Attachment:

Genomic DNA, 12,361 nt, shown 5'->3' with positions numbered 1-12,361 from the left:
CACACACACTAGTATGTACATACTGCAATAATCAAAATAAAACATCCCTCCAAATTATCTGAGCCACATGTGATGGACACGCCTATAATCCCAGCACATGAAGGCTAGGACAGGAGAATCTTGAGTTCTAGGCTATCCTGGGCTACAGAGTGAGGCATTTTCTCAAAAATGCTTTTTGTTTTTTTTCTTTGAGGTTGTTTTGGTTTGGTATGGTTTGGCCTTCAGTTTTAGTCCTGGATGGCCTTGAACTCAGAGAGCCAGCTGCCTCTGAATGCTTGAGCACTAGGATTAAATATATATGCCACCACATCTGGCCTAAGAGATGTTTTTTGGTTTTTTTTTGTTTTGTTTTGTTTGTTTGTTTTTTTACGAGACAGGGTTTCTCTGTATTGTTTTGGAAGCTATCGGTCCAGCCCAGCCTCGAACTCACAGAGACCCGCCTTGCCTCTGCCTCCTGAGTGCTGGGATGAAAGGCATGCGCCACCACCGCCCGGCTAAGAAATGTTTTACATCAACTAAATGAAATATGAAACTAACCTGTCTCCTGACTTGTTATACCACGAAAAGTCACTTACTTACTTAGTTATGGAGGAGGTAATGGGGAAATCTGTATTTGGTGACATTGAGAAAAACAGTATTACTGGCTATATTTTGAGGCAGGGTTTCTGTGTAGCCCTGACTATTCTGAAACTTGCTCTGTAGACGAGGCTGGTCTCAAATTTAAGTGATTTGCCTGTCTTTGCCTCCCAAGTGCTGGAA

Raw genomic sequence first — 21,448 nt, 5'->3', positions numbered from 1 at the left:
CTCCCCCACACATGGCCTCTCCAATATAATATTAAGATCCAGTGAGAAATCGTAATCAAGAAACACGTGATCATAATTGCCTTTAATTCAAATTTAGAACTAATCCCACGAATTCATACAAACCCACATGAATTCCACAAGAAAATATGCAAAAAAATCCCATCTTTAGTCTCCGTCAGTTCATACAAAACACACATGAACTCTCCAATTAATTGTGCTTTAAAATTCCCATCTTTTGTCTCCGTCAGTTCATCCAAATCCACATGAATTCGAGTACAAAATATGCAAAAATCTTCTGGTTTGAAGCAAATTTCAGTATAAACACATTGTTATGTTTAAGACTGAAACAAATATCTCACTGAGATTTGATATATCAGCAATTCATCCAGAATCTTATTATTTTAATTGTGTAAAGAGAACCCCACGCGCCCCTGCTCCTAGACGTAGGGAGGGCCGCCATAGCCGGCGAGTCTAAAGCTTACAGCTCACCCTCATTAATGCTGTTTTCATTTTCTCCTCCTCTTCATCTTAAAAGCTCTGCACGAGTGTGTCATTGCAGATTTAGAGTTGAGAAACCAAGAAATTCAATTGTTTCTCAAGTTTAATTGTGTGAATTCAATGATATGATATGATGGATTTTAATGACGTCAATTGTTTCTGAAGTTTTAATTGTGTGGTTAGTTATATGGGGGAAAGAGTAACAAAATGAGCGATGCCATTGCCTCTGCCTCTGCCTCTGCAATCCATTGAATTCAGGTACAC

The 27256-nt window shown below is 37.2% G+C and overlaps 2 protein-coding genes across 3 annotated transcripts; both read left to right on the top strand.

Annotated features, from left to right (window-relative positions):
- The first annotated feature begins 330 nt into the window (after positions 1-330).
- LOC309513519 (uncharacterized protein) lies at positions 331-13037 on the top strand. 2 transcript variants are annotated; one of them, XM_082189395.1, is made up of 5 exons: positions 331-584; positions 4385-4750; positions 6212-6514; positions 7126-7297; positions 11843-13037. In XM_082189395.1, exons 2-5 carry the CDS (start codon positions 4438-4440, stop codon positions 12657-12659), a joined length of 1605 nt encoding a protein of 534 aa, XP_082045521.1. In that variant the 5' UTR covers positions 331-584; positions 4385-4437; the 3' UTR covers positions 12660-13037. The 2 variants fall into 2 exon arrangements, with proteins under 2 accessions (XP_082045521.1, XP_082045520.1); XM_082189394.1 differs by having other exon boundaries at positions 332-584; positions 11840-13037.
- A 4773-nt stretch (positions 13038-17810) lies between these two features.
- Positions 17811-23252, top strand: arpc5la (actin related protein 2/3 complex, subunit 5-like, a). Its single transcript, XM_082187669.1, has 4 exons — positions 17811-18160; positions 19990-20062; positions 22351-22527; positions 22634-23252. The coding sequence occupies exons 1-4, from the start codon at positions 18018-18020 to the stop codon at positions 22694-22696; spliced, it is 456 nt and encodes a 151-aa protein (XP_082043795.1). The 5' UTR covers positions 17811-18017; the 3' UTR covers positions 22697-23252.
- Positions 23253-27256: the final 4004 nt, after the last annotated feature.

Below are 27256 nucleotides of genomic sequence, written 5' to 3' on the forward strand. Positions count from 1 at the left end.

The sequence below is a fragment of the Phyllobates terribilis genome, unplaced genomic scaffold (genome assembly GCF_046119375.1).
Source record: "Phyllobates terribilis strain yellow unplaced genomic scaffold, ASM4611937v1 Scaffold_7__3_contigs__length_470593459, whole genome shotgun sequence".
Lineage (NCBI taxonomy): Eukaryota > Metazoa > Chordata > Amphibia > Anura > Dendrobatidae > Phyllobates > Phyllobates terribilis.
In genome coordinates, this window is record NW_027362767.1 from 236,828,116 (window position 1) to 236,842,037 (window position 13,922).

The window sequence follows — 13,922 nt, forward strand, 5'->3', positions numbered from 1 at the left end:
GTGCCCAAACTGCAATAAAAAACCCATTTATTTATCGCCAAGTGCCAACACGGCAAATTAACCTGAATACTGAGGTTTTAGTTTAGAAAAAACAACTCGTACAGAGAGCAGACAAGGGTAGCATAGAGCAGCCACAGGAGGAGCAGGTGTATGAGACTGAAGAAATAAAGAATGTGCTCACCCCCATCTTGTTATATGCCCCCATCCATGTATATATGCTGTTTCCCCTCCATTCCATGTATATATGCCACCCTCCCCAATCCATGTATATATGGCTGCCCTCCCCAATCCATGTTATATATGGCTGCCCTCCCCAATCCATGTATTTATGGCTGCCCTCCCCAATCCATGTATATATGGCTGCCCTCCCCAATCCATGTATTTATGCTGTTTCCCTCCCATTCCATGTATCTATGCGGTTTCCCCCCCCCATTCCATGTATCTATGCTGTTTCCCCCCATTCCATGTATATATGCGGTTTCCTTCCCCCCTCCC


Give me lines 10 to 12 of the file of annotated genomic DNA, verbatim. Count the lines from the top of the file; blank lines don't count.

- Positions 17811-23252, top strand: arpc5la (actin related protein 2/3 complex, subunit 5-like, a). Its single transcript, XM_082187669.1, has 4 exons — positions 17811-18160; positions 19990-20062; positions 22351-22527; positions 22634-23252. The coding sequence occupies exons 1-4, from the start codon at positions 18018-18020 to the stop codon at positions 22694-22696; spliced, it is 456 nt and encodes a 151-aa protein (XP_082043795.1). The 5' UTR covers positions 17811-18017; the 3' UTR covers positions 22697-23252.
- Positions 23253-27256: the final 4004 nt, after the last annotated feature.

Below are 27256 nucleotides of genomic sequence, written 5' to 3' on the forward strand. Positions count from 1 at the left end.